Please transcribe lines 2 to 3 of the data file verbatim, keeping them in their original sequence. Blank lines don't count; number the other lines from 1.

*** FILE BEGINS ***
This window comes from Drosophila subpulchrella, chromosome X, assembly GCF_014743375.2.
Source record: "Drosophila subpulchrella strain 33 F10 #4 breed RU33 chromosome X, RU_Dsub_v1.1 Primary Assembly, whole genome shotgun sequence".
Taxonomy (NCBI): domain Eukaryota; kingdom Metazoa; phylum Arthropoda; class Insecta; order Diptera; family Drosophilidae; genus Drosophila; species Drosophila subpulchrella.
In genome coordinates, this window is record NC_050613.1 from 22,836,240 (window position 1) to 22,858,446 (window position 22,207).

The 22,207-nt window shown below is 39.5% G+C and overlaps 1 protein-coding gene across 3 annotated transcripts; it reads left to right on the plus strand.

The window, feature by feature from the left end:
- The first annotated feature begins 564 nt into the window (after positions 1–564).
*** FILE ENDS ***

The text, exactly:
Source record: "Drosophila subpulchrella strain 33 F10 #4 breed RU33 chromosome X, RU_Dsub_v1.1 Primary Assembly, whole genome shotgun sequence".
Taxonomy (NCBI): domain Eukaryota; kingdom Metazoa; phylum Arthropoda; class Insecta; order Diptera; family Drosophilidae; genus Drosophila; species Drosophila subpulchrella.